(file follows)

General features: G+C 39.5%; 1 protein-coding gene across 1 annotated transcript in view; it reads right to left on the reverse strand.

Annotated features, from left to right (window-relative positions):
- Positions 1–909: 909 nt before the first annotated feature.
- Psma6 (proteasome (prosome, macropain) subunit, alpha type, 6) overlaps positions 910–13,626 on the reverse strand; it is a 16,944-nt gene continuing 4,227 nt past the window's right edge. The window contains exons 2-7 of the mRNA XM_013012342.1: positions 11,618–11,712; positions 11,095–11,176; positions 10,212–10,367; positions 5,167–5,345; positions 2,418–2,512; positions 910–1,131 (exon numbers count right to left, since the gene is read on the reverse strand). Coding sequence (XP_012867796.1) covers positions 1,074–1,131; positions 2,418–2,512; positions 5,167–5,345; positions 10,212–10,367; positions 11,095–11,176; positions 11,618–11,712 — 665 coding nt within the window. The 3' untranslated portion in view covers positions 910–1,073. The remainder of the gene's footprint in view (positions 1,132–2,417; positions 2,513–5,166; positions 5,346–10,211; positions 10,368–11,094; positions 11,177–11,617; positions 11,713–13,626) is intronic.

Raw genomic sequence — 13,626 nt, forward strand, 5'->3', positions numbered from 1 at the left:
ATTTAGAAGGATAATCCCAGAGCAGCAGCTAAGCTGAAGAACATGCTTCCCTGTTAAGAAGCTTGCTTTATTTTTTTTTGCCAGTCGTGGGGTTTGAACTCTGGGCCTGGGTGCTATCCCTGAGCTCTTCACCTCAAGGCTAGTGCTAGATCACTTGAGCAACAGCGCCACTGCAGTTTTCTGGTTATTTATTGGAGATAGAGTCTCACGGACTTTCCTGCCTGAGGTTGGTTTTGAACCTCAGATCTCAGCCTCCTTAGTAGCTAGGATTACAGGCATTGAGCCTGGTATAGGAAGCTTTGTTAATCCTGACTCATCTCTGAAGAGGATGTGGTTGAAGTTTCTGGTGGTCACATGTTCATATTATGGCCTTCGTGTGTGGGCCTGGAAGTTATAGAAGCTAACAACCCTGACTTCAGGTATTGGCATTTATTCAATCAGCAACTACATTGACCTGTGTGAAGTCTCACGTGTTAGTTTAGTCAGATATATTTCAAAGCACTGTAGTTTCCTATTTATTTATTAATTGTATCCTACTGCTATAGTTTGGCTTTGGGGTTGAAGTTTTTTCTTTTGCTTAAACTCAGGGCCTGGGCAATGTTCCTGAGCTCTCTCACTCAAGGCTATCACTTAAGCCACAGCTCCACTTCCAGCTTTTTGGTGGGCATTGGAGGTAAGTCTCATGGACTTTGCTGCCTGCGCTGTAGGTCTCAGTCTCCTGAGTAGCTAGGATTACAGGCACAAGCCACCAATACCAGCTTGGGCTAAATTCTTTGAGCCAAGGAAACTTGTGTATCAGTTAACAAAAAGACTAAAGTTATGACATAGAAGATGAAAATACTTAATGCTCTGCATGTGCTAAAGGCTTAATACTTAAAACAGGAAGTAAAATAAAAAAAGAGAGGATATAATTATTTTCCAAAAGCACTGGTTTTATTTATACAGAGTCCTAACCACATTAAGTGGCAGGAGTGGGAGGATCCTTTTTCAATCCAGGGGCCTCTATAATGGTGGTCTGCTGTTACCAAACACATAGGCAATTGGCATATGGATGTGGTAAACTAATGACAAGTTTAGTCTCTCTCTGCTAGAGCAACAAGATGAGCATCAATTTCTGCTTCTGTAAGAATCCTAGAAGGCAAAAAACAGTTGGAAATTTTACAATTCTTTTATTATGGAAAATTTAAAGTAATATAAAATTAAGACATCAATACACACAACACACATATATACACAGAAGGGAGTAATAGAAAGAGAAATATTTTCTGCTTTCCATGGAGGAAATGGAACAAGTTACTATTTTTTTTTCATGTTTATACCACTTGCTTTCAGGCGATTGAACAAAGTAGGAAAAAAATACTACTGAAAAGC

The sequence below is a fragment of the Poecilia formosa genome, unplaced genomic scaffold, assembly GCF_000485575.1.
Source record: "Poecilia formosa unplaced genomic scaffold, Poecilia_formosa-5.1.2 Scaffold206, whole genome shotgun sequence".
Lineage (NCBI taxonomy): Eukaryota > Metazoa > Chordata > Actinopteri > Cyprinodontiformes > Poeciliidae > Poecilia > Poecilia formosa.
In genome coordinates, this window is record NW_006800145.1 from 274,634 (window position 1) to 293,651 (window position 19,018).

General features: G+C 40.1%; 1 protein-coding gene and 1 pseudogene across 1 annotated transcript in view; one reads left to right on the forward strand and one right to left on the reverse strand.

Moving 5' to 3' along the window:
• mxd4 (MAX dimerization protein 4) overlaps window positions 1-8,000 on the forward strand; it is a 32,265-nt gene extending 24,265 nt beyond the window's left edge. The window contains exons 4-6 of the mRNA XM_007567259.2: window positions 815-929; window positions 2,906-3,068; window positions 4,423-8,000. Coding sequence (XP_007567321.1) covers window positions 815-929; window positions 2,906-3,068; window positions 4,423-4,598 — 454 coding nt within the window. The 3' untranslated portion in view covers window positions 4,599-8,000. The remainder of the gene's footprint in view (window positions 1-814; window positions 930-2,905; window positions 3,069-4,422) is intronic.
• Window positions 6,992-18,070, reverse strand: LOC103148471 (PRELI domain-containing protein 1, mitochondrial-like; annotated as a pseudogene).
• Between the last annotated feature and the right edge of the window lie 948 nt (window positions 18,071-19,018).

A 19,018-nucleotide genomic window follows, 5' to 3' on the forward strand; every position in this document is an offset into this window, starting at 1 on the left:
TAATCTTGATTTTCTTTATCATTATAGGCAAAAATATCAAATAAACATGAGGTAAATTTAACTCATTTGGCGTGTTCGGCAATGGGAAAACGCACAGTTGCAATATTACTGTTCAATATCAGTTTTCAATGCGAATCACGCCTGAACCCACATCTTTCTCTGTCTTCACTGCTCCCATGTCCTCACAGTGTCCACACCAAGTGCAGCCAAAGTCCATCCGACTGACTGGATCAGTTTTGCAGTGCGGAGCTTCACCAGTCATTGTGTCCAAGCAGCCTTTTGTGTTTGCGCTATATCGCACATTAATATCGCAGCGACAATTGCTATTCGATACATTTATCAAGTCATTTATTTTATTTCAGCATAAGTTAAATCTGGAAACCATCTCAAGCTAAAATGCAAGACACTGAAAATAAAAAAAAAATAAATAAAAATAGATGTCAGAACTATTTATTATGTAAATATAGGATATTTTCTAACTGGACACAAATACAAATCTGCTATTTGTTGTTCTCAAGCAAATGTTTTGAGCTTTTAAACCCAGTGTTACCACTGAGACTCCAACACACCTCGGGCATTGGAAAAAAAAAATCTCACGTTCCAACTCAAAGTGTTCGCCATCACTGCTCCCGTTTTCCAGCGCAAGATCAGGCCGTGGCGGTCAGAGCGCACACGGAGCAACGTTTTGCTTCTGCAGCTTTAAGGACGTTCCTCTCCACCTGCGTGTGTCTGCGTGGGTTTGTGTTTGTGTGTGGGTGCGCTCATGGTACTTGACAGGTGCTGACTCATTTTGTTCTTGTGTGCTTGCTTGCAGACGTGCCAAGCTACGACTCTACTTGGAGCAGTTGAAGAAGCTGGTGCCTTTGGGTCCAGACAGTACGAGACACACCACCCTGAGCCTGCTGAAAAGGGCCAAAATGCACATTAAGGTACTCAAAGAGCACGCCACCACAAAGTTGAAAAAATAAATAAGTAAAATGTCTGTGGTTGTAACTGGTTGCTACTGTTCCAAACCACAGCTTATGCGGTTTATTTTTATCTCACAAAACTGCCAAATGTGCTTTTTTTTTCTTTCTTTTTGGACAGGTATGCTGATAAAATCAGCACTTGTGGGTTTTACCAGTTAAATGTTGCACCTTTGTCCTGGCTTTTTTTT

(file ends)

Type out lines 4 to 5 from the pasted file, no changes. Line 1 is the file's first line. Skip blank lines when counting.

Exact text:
- Psma6 (proteasome (prosome, macropain) subunit, alpha type, 6) overlaps positions 910–13,626 on the reverse strand; it is a 16,944-nt gene continuing 4,227 nt past the window's right edge. The window contains exons 2-7 of the mRNA XM_013012342.1: positions 11,618–11,712; positions 11,095–11,176; positions 10,212–10,367; positions 5,167–5,345; positions 2,418–2,512; positions 910–1,131 (exon numbers count right to left, since the gene is read on the reverse strand). Coding sequence (XP_012867796.1) covers positions 1,074–1,131; positions 2,418–2,512; positions 5,167–5,345; positions 10,212–10,367; positions 11,095–11,176; positions 11,618–11,712 — 665 coding nt within the window. The 3' untranslated portion in view covers positions 910–1,073. The remainder of the gene's footprint in view (positions 1,132–2,417; positions 2,513–5,166; positions 5,346–10,211; positions 10,368–11,094; positions 11,177–11,617; positions 11,713–13,626) is intronic.

Raw genomic sequence — 13,626 nt, forward strand, 5'->3', positions numbered from 1 at the left: